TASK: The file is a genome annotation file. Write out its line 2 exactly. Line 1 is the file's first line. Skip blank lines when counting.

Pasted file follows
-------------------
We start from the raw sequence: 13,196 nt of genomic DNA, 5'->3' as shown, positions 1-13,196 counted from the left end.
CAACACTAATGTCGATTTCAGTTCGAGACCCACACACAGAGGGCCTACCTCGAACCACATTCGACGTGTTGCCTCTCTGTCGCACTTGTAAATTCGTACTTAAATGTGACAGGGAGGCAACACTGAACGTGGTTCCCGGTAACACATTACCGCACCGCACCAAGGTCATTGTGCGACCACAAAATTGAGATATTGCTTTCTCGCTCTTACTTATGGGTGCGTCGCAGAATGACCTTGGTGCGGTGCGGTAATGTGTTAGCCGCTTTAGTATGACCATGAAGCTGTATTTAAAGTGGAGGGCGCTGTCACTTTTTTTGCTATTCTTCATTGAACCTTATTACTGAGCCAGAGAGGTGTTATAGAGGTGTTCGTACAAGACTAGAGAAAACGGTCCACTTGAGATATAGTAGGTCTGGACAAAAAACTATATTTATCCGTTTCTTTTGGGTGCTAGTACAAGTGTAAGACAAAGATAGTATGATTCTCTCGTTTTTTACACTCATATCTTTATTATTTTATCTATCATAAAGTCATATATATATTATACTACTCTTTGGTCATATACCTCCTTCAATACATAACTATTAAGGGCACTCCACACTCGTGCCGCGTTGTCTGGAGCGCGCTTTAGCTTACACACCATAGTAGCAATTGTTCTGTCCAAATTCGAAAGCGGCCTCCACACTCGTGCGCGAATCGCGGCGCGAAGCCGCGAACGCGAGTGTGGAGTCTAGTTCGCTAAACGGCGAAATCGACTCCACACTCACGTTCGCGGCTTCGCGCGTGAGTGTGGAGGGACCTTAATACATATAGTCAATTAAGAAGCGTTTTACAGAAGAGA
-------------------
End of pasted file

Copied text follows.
CAACACTAATGTCGATTTCAGTTCGAGACCCACACACAGAGGGCCTACCTCGAACCACATTCGACGTGTTGCCTCTCTGTCGCACTTGTAAATTCGTACTTAAATGTGACAGGGAGGCAACACTGAACGTGGTTCCCGGTAACACATTACCGCACCGCACCAAGGTCATTGTGCGACCACAAAATTGAGATATTGCTTTCTCGCTCTTACTTATGGGTGCGTCGCAGAATGACCTTGGTGCGGTGCGGTAATGTGTTAGCCGCTTTAGTATGACCATGAAGCTGTATTTAAAGTGGAGGGCGCTGTCACTTTTTTTGCTATTCTTCATTGAACCTTATTACTGAGCCAGAGAGGTGTTATAGAGGTGTTCGTACAAGACTAGAGAAAACGGTCCACTTGAGATATAGTAGGTCTGGACAAAAAACTATATTTATCCGTTTCTTTTGGGTGCTAGTACAAGTGTAAGACAAAGATAGTATGATTCTCTCGTTTTTTACACTCATATCTTTATTATTTTATCTATCATAAAGTCATATATATATTATACTACTCTTTGGTCATATACCTCCTTCAATACATAACTATTAAGGGCACTCCACACTCGTGCCGCGTTGTCTGGAGCGCGCTTTAGCTTACACACCATAGTAGCAATTGTTCTGTCCAAATTCGAAAGCGGCCTCCACACTCGTGCGCGAATCGCGGCGCGAAGCCGCGAACGCGAGTGTGGAGTCTAGTTCGCTAAACGGCGAAATCGACTCCACACTCACGTTCGCGGCTTCGCGCGTGAGTGTGGAGGGACCTTAATACATATAGTCAATTAAGAAGCGTTTTACAGAAGAGA